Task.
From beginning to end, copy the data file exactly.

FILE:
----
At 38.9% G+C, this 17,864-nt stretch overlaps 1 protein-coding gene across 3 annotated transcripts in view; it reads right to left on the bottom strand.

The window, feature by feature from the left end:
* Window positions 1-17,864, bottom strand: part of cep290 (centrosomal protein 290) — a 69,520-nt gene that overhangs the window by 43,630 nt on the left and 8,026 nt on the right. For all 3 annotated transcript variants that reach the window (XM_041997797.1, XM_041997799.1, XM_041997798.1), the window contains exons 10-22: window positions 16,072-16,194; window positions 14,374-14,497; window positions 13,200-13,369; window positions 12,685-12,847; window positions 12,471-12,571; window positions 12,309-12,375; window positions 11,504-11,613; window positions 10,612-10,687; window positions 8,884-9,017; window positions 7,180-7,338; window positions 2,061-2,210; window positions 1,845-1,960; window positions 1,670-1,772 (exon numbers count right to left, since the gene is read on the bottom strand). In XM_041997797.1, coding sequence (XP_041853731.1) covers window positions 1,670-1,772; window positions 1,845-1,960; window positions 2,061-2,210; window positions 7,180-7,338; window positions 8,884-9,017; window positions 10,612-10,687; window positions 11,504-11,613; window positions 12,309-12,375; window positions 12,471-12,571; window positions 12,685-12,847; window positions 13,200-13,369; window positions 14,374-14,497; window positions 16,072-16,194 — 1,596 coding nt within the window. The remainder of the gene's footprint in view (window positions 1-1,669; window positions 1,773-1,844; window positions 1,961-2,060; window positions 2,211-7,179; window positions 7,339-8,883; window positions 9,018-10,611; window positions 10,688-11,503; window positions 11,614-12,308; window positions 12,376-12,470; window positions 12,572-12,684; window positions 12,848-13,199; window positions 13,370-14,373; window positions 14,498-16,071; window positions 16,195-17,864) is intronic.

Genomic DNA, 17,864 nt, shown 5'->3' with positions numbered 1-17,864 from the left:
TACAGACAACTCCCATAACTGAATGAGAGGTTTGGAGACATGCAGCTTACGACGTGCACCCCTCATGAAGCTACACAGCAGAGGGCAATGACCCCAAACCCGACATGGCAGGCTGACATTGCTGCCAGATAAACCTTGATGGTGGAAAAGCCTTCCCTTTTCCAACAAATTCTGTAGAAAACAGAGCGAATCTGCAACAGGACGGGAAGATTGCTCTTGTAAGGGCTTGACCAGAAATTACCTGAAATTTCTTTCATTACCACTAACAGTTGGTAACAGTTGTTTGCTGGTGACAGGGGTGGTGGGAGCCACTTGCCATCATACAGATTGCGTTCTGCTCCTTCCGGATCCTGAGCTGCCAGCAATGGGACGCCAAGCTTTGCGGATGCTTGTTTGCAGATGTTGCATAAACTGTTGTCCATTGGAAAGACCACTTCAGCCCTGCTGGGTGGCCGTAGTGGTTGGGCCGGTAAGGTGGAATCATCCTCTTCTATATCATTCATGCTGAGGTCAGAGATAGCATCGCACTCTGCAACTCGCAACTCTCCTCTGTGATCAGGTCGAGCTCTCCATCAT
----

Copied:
At 38.9% G+C, this 17,864-nt stretch overlaps 1 protein-coding gene across 3 annotated transcripts in view; it reads right to left on the bottom strand.

The window, feature by feature from the left end:
* Window positions 1-17,864, bottom strand: part of cep290 (centrosomal protein 290) — a 69,520-nt gene that overhangs the window by 43,630 nt on the left and 8,026 nt on the right. For all 3 annotated transcript variants that reach the window (XM_041997797.1, XM_041997799.1, XM_041997798.1), the window contains exons 10-22: window positions 16,072-16,194; window positions 14,374-14,497; window positions 13,200-13,369; window positions 12,685-12,847; window positions 12,471-12,571; window positions 12,309-12,375; window positions 11,504-11,613; window positions 10,612-10,687; window positions 8,884-9,017; window positions 7,180-7,338; window positions 2,061-2,210; window positions 1,845-1,960; window positions 1,670-1,772 (exon numbers count right to left, since the gene is read on the bottom strand). In XM_041997797.1, coding sequence (XP_041853731.1) covers window positions 1,670-1,772; window positions 1,845-1,960; window positions 2,061-2,210; window positions 7,180-7,338; window positions 8,884-9,017; window positions 10,612-10,687; window positions 11,504-11,613; window positions 12,309-12,375; window positions 12,471-12,571; window positions 12,685-12,847; window positions 13,200-13,369; window positions 14,374-14,497; window positions 16,072-16,194 — 1,596 coding nt within the window. The remainder of the gene's footprint in view (window positions 1-1,669; window positions 1,773-1,844; window positions 1,961-2,060; window positions 2,211-7,179; window positions 7,339-8,883; window positions 9,018-10,611; window positions 10,688-11,503; window positions 11,614-12,308; window positions 12,376-12,470; window positions 12,572-12,684; window positions 12,848-13,199; window positions 13,370-14,373; window positions 14,498-16,071; window positions 16,195-17,864) is intronic.

Genomic DNA, 17,864 nt, shown 5'->3' with positions numbered 1-17,864 from the left:
TACAGACAACTCCCATAACTGAATGAGAGGTTTGGAGACATGCAGCTTACGACGTGCACCCCTCATGAAGCTACACAGCAGAGGGCAATGACCCCAAACCCGACATGGCAGGCTGACATTGCTGCCAGATAAACCTTGATGGTGGAAAAGCCTTCCCTTTTCCAACAAATTCTGTAGAAAACAGAGCGAATCTGCAACAGGACGGGAAGATTGCTCTTGTAAGGGCTTGACCAGAAATTACCTGAAATTTCTTTCATTACCACTAACAGTTGGTAACAGTTGTTTGCTGGTGACAGGGGTGGTGGGAGCCACTTGCCATCATACAGATTGCGTTCTGCTCCTTCCGGATCCTGAGCTGCCAGCAATGGGACGCCAAGCTTTGCGGATGCTTGTTTGCAGATGTTGCATAAACTGTTGTCCATTGGAAAGACCACTTCAGCCCTGCTGGGTGGCCGTAGTGGTTGGGCCGGTAAGGTGGAATCATCCTCTTCTATATCATTCATGCTGAGGTCAGAGATAGCATCGCACTCTGCAACTCGCAACTCTCCTCTGTGATCAGGTCGAGCTCTCCATCAT